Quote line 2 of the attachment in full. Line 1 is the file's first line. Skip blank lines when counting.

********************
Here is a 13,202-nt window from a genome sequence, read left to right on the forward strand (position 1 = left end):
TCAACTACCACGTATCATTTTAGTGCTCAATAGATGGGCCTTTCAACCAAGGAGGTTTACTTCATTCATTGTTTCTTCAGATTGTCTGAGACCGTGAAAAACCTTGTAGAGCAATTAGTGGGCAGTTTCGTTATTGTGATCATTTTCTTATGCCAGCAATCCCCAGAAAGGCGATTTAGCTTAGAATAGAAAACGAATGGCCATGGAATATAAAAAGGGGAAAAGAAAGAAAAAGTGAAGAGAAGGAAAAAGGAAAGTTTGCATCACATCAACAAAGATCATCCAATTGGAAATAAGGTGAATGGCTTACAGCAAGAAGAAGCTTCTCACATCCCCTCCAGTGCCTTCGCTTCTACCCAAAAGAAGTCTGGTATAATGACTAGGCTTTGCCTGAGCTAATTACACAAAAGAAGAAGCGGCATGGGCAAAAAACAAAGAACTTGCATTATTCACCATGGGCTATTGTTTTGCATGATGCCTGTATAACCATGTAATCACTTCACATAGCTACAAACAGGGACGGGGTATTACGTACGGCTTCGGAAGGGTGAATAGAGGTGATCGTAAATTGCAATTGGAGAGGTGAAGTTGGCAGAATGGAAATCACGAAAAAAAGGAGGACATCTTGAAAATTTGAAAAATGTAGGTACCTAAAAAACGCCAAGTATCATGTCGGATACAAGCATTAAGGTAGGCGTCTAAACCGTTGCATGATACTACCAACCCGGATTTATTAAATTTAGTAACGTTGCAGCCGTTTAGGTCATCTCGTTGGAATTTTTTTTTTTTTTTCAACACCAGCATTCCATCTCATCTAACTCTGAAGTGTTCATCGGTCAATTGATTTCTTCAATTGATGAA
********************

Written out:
TCAACTACCACGTATCATTTTAGTGCTCAATAGATGGGCCTTTCAACCAAGGAGGTTTACTTCATTCATTGTTTCTTCAGATTGTCTGAGACCGTGAAAAACCTTGTAGAGCAATTAGTGGGCAGTTTCGTTATTGTGATCATTTTCTTATGCCAGCAATCCCCAGAAAGGCGATTTAGCTTAGAATAGAAAACGAATGGCCATGGAATATAAAAAGGGGAAAAGAAAGAAAAAGTGAAGAGAAGGAAAAAGGAAAGTTTGCATCACATCAACAAAGATCATCCAATTGGAAATAAGGTGAATGGCTTACAGCAAGAAGAAGCTTCTCACATCCCCTCCAGTGCCTTCGCTTCTACCCAAAAGAAGTCTGGTATAATGACTAGGCTTTGCCTGAGCTAATTACACAAAAGAAGAAGCGGCATGGGCAAAAAACAAAGAACTTGCATTATTCACCATGGGCTATTGTTTTGCATGATGCCTGTATAACCATGTAATCACTTCACATAGCTACAAACAGGGACGGGGTATTACGTACGGCTTCGGAAGGGTGAATAGAGGTGATCGTAAATTGCAATTGGAGAGGTGAAGTTGGCAGAATGGAAATCACGAAAAAAAGGAGGACATCTTGAAAATTTGAAAAATGTAGGTACCTAAAAAACGCCAAGTATCATGTCGGATACAAGCATTAAGGTAGGCGTCTAAACCGTTGCATGATACTACCAACCCGGATTTATTAAATTTAGTAACGTTGCAGCCGTTTAGGTCATCTCGTTGGAATTTTTTTTTTTTTTTCAACACCAGCATTCCATCTCATCTAACTCTGAAGTGTTCATCGGTCAATTGATTTCTTCAATTGATGAA